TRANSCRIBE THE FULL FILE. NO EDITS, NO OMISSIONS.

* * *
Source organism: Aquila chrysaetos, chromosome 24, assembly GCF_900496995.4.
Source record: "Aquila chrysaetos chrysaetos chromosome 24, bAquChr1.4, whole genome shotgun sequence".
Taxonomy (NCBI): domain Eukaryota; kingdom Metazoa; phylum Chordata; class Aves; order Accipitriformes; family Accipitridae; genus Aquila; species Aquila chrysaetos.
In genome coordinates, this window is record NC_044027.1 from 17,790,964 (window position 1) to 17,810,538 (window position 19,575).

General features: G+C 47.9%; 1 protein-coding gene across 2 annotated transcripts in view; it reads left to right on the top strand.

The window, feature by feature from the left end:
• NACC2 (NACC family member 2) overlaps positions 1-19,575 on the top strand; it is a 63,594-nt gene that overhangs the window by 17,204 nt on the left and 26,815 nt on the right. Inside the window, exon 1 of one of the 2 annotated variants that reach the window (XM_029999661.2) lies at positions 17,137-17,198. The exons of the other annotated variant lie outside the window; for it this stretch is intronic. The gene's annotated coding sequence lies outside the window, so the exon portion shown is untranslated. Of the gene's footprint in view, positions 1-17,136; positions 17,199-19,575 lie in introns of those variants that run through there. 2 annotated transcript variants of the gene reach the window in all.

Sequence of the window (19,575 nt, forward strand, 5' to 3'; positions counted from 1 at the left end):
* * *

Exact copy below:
Source organism: Aquila chrysaetos, chromosome 24, assembly GCF_900496995.4.
Source record: "Aquila chrysaetos chrysaetos chromosome 24, bAquChr1.4, whole genome shotgun sequence".
Taxonomy (NCBI): domain Eukaryota; kingdom Metazoa; phylum Chordata; class Aves; order Accipitriformes; family Accipitridae; genus Aquila; species Aquila chrysaetos.
In genome coordinates, this window is record NC_044027.1 from 17,790,964 (window position 1) to 17,810,538 (window position 19,575).

General features: G+C 47.9%; 1 protein-coding gene across 2 annotated transcripts in view; it reads left to right on the top strand.

The window, feature by feature from the left end:
• NACC2 (NACC family member 2) overlaps positions 1-19,575 on the top strand; it is a 63,594-nt gene that overhangs the window by 17,204 nt on the left and 26,815 nt on the right. Inside the window, exon 1 of one of the 2 annotated variants that reach the window (XM_029999661.2) lies at positions 17,137-17,198. The exons of the other annotated variant lie outside the window; for it this stretch is intronic. The gene's annotated coding sequence lies outside the window, so the exon portion shown is untranslated. Of the gene's footprint in view, positions 1-17,136; positions 17,199-19,575 lie in introns of those variants that run through there. 2 annotated transcript variants of the gene reach the window in all.

Sequence of the window (19,575 nt, forward strand, 5' to 3'; positions counted from 1 at the left end):